The wizards invisibility cloak
Research groups all over the world have spent years trying to research the possibility to bend light around objects so that they appear not to be there. As a sort of “invisibility cloak”. So far – this has possible only in the world of fairy tales or science fiction – as in Harry Potter or Star Trek. But now, researchers appear to come some way on the road to invisibility. The prestigious Physical Review Letters of American Physical Society will publish an article based on a collaboration between researchers at KTH (The Royal Institute of Technology) in Kista and Zhejiang University in China.
“We feel excited! It is always a good thing that our research is acknowledged by the research world, says the research team leader Min Qiu at KTH ICT (KTH School of Information and Communication Technology).”
Researchers in UK and USA have recently taken one step toward reproducing Harry Potter’s invisibility cloak, and have shown that a cloak made of metamaterials and shaped into a column could make the object inside completely invisible. The Swedish-Chinese collaboration has resulted in a theoretical study affirms that the proposed ideal column design will allow perfect invisibility, if metamaterials can be made to the right specifications.
“We are not the one who came up the ideas of realizing an invisibility cloak, Min Qiu explains. We have theoretically proved that the proposed invisibility cloak is truly perfect, for the given wavelength. Another important result is that the perfect invisibility is not really feasible as small distortion will give rise to big problems: the hidden object might be seen.”
The key is that the metamaterials force light to follow a particular path. “When electromagnetic waves pass through the invisibility cloak, the cloak will deflect the waves, guide them around the object, and return them to the original propagation direction without perturbing the exterior field,” the physicists write. As the authors say, “a cloak with the ideal material parameters is a perfect invisibility cloak.” The researchers have showed that a cloak made to ideal specifications could render an object (or wizard) hidden inside perfectly invisible.
“It is theoretical so far, Min Qiu points our. A rough demonstration of invisibility cloak was done last year by Prof. David Smith’s group at Duke University, USA. The cloak works at microwave region, not visible light yet. And their experiment is flawed as they did not really make an real invisibility cloak, but a simplified version of it, which can not truly hide an object.”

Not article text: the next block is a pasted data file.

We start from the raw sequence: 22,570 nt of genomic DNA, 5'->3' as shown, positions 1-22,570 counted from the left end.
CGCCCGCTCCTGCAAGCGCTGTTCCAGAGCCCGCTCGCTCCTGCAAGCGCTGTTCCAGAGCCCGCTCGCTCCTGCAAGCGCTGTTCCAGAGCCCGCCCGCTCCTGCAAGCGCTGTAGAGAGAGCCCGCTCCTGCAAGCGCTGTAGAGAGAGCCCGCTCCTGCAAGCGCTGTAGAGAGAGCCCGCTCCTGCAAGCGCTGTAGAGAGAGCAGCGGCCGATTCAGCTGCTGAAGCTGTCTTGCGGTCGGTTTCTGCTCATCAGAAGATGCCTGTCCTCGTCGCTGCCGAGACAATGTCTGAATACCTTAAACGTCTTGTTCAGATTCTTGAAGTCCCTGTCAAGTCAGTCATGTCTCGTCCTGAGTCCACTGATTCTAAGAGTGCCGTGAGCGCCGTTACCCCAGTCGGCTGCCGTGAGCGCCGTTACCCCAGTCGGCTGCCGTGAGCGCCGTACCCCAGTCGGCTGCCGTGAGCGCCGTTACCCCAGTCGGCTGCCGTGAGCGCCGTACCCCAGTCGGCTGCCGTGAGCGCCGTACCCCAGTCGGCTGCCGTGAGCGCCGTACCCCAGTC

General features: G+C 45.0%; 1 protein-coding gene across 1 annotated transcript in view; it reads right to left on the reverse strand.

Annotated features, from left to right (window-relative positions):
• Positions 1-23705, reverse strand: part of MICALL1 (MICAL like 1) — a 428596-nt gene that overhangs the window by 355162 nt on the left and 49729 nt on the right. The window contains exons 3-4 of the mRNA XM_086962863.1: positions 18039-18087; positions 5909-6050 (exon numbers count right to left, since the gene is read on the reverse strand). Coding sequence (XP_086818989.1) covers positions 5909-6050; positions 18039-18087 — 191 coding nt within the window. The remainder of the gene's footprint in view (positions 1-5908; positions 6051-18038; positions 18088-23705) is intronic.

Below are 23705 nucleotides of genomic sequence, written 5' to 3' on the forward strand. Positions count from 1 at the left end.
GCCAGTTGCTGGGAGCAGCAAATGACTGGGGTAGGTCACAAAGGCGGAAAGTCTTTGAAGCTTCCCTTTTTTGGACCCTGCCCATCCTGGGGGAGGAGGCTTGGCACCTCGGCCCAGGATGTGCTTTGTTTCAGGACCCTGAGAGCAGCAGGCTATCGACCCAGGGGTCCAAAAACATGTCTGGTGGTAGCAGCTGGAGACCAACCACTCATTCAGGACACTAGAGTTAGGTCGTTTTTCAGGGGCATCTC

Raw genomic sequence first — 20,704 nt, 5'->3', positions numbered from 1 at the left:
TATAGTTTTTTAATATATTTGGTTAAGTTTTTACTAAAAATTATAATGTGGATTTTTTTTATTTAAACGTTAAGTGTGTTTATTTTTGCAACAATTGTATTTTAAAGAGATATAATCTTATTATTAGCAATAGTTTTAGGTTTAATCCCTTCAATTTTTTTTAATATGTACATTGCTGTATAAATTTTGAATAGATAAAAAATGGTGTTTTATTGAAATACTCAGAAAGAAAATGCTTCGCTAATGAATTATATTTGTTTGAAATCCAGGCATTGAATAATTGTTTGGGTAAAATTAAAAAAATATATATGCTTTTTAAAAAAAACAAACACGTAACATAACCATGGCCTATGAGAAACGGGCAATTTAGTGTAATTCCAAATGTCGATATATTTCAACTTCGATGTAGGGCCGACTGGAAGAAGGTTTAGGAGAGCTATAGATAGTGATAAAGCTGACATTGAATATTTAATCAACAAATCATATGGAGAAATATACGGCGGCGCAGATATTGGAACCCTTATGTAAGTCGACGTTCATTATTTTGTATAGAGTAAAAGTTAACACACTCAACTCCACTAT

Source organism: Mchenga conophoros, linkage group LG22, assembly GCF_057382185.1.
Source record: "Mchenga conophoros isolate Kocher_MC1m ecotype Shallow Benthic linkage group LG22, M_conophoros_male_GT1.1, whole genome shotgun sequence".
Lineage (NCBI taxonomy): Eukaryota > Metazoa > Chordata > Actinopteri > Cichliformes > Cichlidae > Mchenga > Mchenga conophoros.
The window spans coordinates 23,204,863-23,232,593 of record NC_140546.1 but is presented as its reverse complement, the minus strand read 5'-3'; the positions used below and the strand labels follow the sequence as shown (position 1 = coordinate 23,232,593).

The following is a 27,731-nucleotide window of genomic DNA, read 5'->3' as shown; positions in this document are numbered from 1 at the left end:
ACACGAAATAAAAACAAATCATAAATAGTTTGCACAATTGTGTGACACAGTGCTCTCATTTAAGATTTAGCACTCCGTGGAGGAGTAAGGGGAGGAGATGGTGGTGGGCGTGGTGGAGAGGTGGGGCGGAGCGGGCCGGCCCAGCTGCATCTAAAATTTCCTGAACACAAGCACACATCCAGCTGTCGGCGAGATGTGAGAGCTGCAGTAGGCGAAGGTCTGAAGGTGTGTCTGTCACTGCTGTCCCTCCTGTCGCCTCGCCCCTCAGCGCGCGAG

There are a few hurdles before we can manufacture what would surely be first on every child’s (and criminal’s) wish list. The most daunting is that if the metamaterials had even the slightest flaw, or part of the cloak removed, light would scatter off the cloak, rendering it visible. For instance, with a thin layer moved from the inner wall of the cloak, the wizard inside would be visible though appear only as a thin line, and the background would be slightly distorted. As more of the inside is removed, the wizard would become more apparent and the background would become more distorted. Physicists haven't yet worked out exactly how these distortions would appear to human eyes.
“We have not done any experiments yet, though we are thinking of it. And it is really an engineering challenge. The current proposals of invisibility cloaks are still non-realistic. We are now working at new ways of designing realistic cloaks, which can be possibly made in the practical world. It is not an easy task, for sure, Min Qiu concludes”
The research group
Min Qiu is the team leader,and Min Yan and Curtis W Neff are both post-docs. Zhichao Ruan, is a joint Ph.D. student between KTH and Zhejiang University. He spent his early part of Ph.D. study in China, and since 2005 with KTH ICT. The team works within the lab Photonics and Microwave Engineering.
The research group is interested in all kind new optical materials including photonic crystals and metamaterials, and their applications. When the proposal of invisibility cloak using metamaterials came across, in particular, after the experiments in Science (mentioned above), the group decided to have a look on their optical properties, and to see if we can apply them for other optical applications.
"Ideal Cylindrical Cloak:Perfect but Sensitive to Tiny Perturbations," in the 14 September 2007 issue of Physical Review Letters (Vol.99, No.11):
Science Daily: http://www.sciencedaily.com/releases/2007/09/070905203843.htm
Min Qiu’s homepage http://web.it.kth.se/~min/
The lab Photonics and Microwave Engineering http://www.imit.kth.se/info/OPQ/FMI/Standard.php